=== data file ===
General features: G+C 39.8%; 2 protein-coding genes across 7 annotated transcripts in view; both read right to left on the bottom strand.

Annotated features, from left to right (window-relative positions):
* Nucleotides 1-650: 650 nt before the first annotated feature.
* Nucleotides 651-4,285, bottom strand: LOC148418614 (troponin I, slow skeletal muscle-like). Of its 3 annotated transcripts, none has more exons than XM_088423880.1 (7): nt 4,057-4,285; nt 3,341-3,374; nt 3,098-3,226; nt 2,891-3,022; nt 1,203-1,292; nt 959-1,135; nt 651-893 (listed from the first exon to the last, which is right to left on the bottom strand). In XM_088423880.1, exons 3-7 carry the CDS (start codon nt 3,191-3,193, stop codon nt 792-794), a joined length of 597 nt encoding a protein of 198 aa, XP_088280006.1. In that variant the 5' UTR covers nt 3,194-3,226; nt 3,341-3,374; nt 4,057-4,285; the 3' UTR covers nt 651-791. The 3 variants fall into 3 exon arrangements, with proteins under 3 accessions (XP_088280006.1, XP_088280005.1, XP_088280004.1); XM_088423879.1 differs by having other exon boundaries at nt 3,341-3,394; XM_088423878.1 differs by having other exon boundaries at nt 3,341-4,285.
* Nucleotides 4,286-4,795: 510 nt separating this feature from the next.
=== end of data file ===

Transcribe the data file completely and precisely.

General features: G+C 39.8%; 2 protein-coding genes across 7 annotated transcripts in view; both read right to left on the bottom strand.

Annotated features, from left to right (window-relative positions):
* Nucleotides 1-650: 650 nt before the first annotated feature.
* Nucleotides 651-4,285, bottom strand: LOC148418614 (troponin I, slow skeletal muscle-like). Of its 3 annotated transcripts, none has more exons than XM_088423880.1 (7): nt 4,057-4,285; nt 3,341-3,374; nt 3,098-3,226; nt 2,891-3,022; nt 1,203-1,292; nt 959-1,135; nt 651-893 (listed from the first exon to the last, which is right to left on the bottom strand). In XM_088423880.1, exons 3-7 carry the CDS (start codon nt 3,191-3,193, stop codon nt 792-794), a joined length of 597 nt encoding a protein of 198 aa, XP_088280006.1. In that variant the 5' UTR covers nt 3,194-3,226; nt 3,341-3,374; nt 4,057-4,285; the 3' UTR covers nt 651-791. The 3 variants fall into 3 exon arrangements, with proteins under 3 accessions (XP_088280006.1, XP_088280005.1, XP_088280004.1); XM_088423879.1 differs by having other exon boundaries at nt 3,341-3,394; XM_088423878.1 differs by having other exon boundaries at nt 3,341-4,285.
* Nucleotides 4,286-4,795: 510 nt separating this feature from the next.